Teacher Resources

Abenaki in Vermont: A History Kit for Students and Their Teachers, Sarah Rooker, ed, (Vermont Historical Society, 1988). Artifact kit and Teachers Guide, available through the Vermont Historical Society.

The Abenaki of Vermont: A Living Culture: Teacher’s Guide, Gregory Sharrow. ed. (Vermont Folklife Center, 2002). Designed to accompany the Vermont Folklife Center’s video of the same title, the book is a valuable tool for teachers. The Abenaki of Vermont: A Living Culture

Champlain: The Lake Between (Vermont Public Television, 2009). This video about the history of the lake region from Champlain’s visit through the French and Indian War features Abenakis and Iroquois. The accompanying curriculum guide has good content and lessons.


Calloway, Colin G., The Abenaki (Chelsea House, 1989). Calloway is the premier non-native scholar of the Abenaki. This is a good first book for grades 4-8, and a resource for 9-12 and teachers. For a more comprehensive history, read Calloway’s The Western Abenakis of Vermont, 1600-1800 (University of Oklahoma Press, 1990).

———, ed., North Country Captives (University Press of New England, 1992). These captivity narratives are interesting primary sources that reveal much about the Abenaki during the eras of contact and early European settlement.

Cherry, Lynne. A River Ran Wild (Harcourt, Brace, 1992). This excellent picture book portrays the historical evolution of the Nashua River from Native American use up to present-day clean-up; timeline included.

Gallagher, Nancy, Breeding Better Vermonters: The Eugenics Project in the Green Mountain State (University Press of New England, 1999). The stunning story of the eugenics movement in Vermont from the 1920s to 1940s reveals the ways that Abenaki people were targeted for persecution and sterilization. It’s critical to understanding recent Abenaki history.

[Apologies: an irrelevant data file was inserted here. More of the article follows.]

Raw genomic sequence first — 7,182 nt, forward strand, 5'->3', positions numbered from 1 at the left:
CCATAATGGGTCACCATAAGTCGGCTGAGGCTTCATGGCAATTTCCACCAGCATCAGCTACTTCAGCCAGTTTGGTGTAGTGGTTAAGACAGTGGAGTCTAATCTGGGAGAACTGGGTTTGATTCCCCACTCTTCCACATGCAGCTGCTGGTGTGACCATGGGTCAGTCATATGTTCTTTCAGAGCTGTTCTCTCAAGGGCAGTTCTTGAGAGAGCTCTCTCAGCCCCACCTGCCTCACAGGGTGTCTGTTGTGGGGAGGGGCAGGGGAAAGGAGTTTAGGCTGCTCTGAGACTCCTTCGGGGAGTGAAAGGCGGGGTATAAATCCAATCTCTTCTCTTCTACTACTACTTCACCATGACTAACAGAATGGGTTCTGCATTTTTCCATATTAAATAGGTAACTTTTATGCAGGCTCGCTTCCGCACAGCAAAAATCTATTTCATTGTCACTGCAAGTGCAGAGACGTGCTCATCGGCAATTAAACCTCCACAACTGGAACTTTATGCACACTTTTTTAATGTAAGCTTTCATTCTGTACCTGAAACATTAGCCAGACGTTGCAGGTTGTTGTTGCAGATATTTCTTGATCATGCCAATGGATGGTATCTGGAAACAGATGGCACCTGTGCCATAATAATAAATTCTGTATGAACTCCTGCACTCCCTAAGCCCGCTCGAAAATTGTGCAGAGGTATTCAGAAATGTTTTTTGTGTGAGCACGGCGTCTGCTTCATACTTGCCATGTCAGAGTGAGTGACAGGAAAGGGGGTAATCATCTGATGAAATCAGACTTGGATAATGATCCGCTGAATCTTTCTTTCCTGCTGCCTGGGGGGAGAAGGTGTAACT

Haviland, William, and Marjory Power, The Original Vermonters (University Press of New England, 1994). This is the standard anthropological/archaeological work on the Western Abenaki area; makes a strong case for the presence and persistence of the people. It’s a good resource for upper grade teachers and could be used with high school students.

Wiseman, Frederick M., The Voice of the Dawn, an Autohistory of the Abenaki Nation (University Press of New England, 2001). Designed as a resource book for teachers (middle school and up) and professionals, this book combines personal experience and philosophy with historical data, and discusses the important political events of the 1990s.

Stories and Tales

Bruchac, Jesse, Mosbas and the Magic Flute (Bowman Books, 2010). This wonderful book includes an Abenaki dictionary and pronunciation guide along with a great story.

Bruchac, Joseph, The Wind Eagle (Bowman Books, 1985); The Faithful Hunter (1988). Excellent collections of Abenaki stories.

Joseph Bruchac has written several young adult novels about Abenaki history and experience, covering various time periods. Ones especially recommended by teachers include The Winter People (Puffin, 2002), about Rogers’ Raid of 1759; The Arrow Over the Door (Puffin, 2002), which takes place during the American Revolution; and Hidden Roots (Scholastic, 2004), about a teenage boy who struggles with his Abenaki identity as his family copes with the aftermath of the eugenics project in Vermont.

Bruchac, Marge, Malian’s Song (Vermont Folklife Center, 2005). Based on oral history, this wonderful picture book tells the Abenaki side of the story of Rogers Raid, which destroyed the village of Odanak in 1759, during the French and Indian/Seven Years War.

Caduto, Michael, and Joseph Bruchac, Keepers of the Earth (1988). Native American stories with environmental lessons; contains Abenaki stories as well as those of other tribes. Excellent resource for teachers wishing to integrate science, literature, and social studies.

Speare, Elizabeth George, Calico Captive (Sandpiper, 2001). A well-regarded young adult novel inspired by Susannah Johnson’s famous narrative about her capture at Fort Number Four in 1754 and subsequent three years living with the Abenaki.